To love my father all.
  • Lear. But goes thy heart with this?
  • Lear. So young, and so untender? 110
  • Lear. Let it be so! thy truth then be thy dower!
    For, by the sacred radiance of the sun,
    The mysteries of Hecate and the night;
    By all the operation of the orbs 115
    From whom we do exist and cease to be;
    Here I disclaim all my paternal care,
    Propinquity and property of blood,
    And as a stranger to my heart and me
    Hold thee from this for ever. The barbarous Scythian, 120
    Or he that makes his generation messes
    To gorge his appetite, shall to my bosom
    Be as well neighbour'd, pitied, and reliev'd,
    As thou my sometime daughter.
  • Lear. Peace, Kent!
    Come not between the dragon and his wrath.
    I lov'd her most, and thought to set my rest
    On her kind nursery.- Hence and avoid my sight!-
    So be my grave my peace as here I give 130
    Her father's heart from her! Call France! Who stirs?
    Call Burgundy! Cornwall and Albany,
    With my two daughters' dowers digest this third;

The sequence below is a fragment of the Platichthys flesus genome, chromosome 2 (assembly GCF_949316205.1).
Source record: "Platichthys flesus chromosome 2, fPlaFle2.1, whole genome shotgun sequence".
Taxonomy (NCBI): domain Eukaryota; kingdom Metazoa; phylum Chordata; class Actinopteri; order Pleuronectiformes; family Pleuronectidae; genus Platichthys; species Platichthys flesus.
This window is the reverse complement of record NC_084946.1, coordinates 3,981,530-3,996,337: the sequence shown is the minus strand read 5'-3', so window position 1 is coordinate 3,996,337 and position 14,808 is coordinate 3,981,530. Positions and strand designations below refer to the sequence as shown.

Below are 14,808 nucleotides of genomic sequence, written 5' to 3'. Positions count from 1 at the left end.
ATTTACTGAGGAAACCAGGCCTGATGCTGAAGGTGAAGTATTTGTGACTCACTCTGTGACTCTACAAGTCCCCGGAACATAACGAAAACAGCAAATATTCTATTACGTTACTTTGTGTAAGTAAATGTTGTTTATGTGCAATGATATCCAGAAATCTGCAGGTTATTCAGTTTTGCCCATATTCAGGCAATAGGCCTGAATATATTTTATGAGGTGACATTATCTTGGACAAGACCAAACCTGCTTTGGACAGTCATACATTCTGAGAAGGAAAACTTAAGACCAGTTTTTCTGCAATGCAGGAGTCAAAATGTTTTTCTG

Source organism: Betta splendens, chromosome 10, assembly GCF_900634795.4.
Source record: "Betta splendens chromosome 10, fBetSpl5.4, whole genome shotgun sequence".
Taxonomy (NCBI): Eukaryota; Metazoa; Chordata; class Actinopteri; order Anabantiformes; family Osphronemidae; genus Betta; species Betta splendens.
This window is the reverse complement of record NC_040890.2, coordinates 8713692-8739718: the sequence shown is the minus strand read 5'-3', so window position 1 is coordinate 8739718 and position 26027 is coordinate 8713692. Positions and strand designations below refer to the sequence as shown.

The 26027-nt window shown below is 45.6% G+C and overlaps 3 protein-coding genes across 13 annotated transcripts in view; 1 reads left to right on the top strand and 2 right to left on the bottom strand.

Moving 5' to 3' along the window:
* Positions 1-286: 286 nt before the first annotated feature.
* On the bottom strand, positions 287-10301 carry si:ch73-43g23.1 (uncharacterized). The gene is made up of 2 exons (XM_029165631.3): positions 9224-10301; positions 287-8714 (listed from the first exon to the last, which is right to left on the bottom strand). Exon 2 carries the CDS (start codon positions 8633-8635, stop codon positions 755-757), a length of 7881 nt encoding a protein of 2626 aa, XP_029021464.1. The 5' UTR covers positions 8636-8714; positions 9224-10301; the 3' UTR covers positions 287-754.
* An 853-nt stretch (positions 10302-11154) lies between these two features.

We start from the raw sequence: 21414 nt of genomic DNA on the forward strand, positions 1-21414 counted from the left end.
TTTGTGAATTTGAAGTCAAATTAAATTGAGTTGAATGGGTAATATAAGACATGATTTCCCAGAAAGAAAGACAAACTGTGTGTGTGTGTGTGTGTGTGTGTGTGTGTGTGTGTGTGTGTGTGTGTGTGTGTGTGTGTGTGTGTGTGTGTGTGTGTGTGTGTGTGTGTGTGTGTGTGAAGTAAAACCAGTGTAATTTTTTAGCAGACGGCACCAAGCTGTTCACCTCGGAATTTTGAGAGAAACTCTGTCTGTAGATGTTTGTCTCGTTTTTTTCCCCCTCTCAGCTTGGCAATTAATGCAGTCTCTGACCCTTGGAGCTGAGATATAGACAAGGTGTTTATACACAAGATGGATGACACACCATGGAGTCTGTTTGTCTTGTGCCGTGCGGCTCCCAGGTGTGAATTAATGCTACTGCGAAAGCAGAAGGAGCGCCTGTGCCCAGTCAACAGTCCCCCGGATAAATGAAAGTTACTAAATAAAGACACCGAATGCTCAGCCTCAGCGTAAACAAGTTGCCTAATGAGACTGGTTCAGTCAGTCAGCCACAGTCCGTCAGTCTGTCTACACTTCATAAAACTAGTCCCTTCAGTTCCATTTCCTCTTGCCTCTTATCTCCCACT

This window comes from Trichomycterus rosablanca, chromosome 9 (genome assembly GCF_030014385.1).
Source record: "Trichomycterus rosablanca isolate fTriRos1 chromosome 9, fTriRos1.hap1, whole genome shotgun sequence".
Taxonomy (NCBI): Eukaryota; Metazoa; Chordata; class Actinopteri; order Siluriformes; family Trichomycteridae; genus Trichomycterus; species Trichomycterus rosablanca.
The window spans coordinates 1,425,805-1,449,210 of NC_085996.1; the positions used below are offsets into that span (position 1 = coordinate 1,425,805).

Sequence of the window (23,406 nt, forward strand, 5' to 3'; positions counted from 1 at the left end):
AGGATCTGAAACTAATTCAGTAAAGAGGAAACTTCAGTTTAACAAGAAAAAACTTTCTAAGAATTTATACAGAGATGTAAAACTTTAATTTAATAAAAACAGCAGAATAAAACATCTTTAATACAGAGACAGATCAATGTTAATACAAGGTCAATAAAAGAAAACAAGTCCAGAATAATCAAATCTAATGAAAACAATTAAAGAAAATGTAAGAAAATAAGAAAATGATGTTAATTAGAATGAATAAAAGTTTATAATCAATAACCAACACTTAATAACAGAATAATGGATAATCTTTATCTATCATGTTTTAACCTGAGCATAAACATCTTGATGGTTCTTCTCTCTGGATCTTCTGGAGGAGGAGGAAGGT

Let pride, which she calls plainness, marry her.
    I do invest you jointly in my power, 135
    Preeminence, and all the large effects
    That troop with majesty. Ourself, by monthly course,
    With reservation of an hundred knights,
    By you to be sustain'd, shall our abode
    Make with you by due turns. Only we still retain 140
    The name, and all th' additions to a king. The sway,
    Revenue, execution of the rest,
    Beloved sons, be yours; which to confirm,
    This coronet part betwixt you.
  • Earl of Kent. Royal Lear, 145
    Whom I have ever honour'd as my king,
    Lov'd as my father, as my master follow'd,
    As my great patron thought on in my prayers-
  • Lear. The bow is bent and drawn; make from the shaft.
  • Earl of Kent. Let it fall rather, though the fork invade 150
    The region of my heart! Be Kent unmannerly
    When Lear is mad. What wouldst thou do, old man?
    Think'st thou that duty shall have dread to speak
    When power to flattery bows? To plainness honour's bound
    When majesty falls to folly. Reverse thy doom; 155
    And in thy best consideration check
    This hideous rashness. Answer my life my judgment,
    Thy youngest daughter does not love thee least,
    Nor are those empty-hearted whose low sound
    Reverbs no hollowness. 160
  • Lear. Kent, on thy life, no more!
  • Earl of Kent. My life I never held but as a pawn
    To wage against thine enemies; nor fear to lose it,
    Thy safety being the motive.
  • Lear. Out of my sight! 165